SOURCE: VIDHI BUBNA / FOR MY TAKE / IDRW.ORG.
While the much anticipated Chandrayaan 2 mission (2019) successfully put an orbiter around Earth’s moon, it however failed to land its rover Pragyan on the moon’s surface, a loss not just on the scientific and economic front but one that was equally emotional and heartbreaking for every Indian.
While the country was still reeling from the loss, there came in different stories questioning the leadership in the organisation. While many might argue that the internal politics of the organisation should have nothing to do with the success or failure of any mission but the very fact that the ethics and the scientific temperament might have been undermined for personal gains or non-professional differences is something that needs to be questioned. It is also important because ISRO is one of the world’s only organisations to have achieved scientific breakthroughs and hopefully continue to do so and the intersection of politics and science at the same place might be dangerous and intellectually regressive for anyone associated with it.
It all started when Tapan Mishra criticised the leadership (without naming K. Sivan) when he was demoted from his position of Chief of Space Applications Centre of ISRO, one of the first decisions that Sivan took after being made Chairman around mid-2018. While many on the official count believe that it was due to the differences in how the organisation was functioning, primarily ISRO’s speculated shift to the privatisation of the body (including building major spacecrafts), which Mishra strongly resented. Many scientists and space experts wrote to the President (of India) feeling the same and asking him to intervene, all of which was in vain. Mishra also strongly criticised the work culture in the organisation – its bureaucracy, its top-down administration and how the leadership always fails to listen to the advice of the peers and the juniors, thus claiming that the Moon mission was already a failure before its actual launch; the very backbone responsible for its speculated success was fractured.
Keeping the analogies aside, it is no doubt disheartening to read such claims coming out of a place that is considered as a pillar of scientific vigour globally. Mishra’s claims are something that can be related to the present scenario of a structured leadership or bookish, conventional institutions – on which he further stated that adherence to rules more than the science, holding discussions just for formality, a heavy stash of paperwork are only some of the faultlines in an organisation that has become morally corrupted. It is a strong word to use but a leader is one who also inspires not one who only ‘manages’ and this work behaviour if trickled down to the future generations coming to work at ISRO or any equivalent science research examples will thus set a bad precedence. It will, of course, deaccelerate any progress and undermine research, ultimately reaching a stage where it becomes a toothless body managed only as puppets by the political and corporate heads. It might sound too far-reaching but we should remember that this is India, and people, the mass will only see the ‘benefit’ of anything in its wrath and not worth.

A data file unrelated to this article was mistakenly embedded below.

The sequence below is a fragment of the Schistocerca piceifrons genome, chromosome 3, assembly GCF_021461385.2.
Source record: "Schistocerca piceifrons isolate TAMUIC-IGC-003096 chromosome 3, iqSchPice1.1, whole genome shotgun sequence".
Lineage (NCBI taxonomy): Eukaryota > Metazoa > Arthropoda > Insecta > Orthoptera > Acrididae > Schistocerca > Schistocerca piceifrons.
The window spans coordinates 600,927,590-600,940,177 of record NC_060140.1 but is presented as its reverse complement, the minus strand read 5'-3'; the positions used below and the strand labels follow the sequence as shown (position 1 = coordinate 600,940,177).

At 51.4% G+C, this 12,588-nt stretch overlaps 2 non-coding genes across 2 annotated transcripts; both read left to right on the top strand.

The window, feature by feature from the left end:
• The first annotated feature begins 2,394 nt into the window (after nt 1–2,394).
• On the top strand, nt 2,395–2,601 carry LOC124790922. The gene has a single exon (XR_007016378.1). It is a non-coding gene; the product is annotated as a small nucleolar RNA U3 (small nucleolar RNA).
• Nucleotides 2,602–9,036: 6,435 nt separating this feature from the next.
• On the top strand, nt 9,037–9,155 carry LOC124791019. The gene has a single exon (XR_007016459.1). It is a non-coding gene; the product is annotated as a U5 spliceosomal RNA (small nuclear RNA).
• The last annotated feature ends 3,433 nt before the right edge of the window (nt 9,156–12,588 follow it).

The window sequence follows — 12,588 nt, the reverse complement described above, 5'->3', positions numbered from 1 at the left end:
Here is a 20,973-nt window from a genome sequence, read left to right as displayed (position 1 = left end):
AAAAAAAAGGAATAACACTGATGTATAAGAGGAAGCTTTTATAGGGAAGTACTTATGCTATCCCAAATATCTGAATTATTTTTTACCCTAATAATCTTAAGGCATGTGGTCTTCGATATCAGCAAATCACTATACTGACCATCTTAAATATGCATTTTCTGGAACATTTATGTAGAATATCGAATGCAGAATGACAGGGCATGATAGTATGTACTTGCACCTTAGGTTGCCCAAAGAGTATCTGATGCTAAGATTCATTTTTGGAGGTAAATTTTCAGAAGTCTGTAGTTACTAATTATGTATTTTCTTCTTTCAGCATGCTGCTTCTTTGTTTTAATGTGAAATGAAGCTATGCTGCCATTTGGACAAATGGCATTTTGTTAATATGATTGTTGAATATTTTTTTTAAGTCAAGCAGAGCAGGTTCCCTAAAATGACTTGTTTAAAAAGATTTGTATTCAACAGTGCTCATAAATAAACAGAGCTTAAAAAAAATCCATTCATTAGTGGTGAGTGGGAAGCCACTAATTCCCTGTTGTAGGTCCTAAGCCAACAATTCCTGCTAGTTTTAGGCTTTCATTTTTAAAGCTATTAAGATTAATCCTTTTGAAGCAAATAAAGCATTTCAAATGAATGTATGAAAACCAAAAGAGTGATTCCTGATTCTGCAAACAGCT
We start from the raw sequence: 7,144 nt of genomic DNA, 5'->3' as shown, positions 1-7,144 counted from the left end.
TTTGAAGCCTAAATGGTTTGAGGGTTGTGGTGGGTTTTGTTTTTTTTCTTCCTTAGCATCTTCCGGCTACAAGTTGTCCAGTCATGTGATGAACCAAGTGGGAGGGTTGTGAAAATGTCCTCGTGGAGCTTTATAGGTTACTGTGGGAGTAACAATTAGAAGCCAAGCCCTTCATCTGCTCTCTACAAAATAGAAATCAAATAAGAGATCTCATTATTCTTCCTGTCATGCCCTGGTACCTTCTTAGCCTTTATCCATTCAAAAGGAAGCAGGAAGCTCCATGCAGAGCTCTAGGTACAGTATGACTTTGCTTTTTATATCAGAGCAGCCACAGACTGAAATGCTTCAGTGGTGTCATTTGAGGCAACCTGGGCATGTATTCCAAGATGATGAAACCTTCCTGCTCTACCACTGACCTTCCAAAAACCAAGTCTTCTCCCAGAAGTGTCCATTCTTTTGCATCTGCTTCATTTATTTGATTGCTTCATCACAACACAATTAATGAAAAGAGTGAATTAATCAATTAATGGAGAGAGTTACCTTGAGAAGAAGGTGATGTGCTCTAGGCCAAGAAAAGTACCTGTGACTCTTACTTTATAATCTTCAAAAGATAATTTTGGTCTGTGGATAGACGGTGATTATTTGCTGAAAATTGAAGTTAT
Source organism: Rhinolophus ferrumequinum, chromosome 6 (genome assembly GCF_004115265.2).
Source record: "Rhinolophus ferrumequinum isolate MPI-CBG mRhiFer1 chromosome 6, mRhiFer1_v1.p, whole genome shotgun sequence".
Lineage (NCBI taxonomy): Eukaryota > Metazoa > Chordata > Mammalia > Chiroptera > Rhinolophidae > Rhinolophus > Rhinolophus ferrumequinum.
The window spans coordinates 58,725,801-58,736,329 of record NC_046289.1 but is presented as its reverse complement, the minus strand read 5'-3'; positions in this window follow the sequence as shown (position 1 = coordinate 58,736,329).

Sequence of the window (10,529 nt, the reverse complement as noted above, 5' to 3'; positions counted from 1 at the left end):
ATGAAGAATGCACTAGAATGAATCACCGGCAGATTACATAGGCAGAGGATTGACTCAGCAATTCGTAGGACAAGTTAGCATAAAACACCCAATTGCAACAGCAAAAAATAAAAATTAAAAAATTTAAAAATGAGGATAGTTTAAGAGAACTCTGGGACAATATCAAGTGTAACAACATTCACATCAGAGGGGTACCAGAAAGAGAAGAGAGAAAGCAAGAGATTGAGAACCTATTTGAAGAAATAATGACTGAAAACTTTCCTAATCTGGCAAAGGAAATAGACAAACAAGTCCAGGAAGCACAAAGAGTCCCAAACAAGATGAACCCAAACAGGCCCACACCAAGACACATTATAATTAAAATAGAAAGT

The interplay between science and capitalism is not always a negative thing. Elon Musk and Jeff Bezos are already exploring the stars and different planets but it depends on the intent – no industrialist or corporation in India has the capacity or is ready to venture into space for the mere benefit of science and mankind. Profiteering is the only goal here- sad but true.
Dissent and constructive criticism should be welcomed in any workplace. Opposing views arise not because someone is anti-establishment or against the system but because one is unhappy against a certain procedure or method within that establishment. Talking about ISRO only, it should realise that the more discussions and brainstorming ideas generated and the more expertise and experience on the plate, the better. Criticisms should be welcomed and dealt with an equally constructive response. The behavioural changes are necessary to avoid making it like any other government body – more red-tapism than effective work.
Maybe and not certainly, the Moon mission might have been a success had been its backbone not internally fragmented and its conscience not lost.
Failures do happen and will continue to happen so but one must not lose hope; there is always time for reforms and corrections. We all learn and grow from the experiments of life. With its long line up of missions due in the coming years (Gaganyaan, Aditya L1 to study the Sun, Mars mission, Chandrayaan 3 and Chandrayaan 4, and many others), it will be interesting to see how everything pans out both internally and in space. Investments in these missions will not be a problem as the Government of India has spiked up the amount of money spent in recent years on space exploration – from 0.35 per cent of total government spending in 2014-15 to 0.46 in 2018-19, a figure which amounts to Rs. 11,538 crore (2018-19) and a recent Rs.14000 crore demand for 2020-21 if made possible will pave the way for future groundbreaking ISRO missions. Private investments have also gradually been increasing and will play a major role in the coming years, something as significant as building rockets. This is a positive sign, a ray of hope amidst all the internal ruckus but it should all come and be managed responsibly – at the end of the day, one should realise that the very existence of Science and its core purpose is Humanity and the embedded values of humanity…. in practice and in form.
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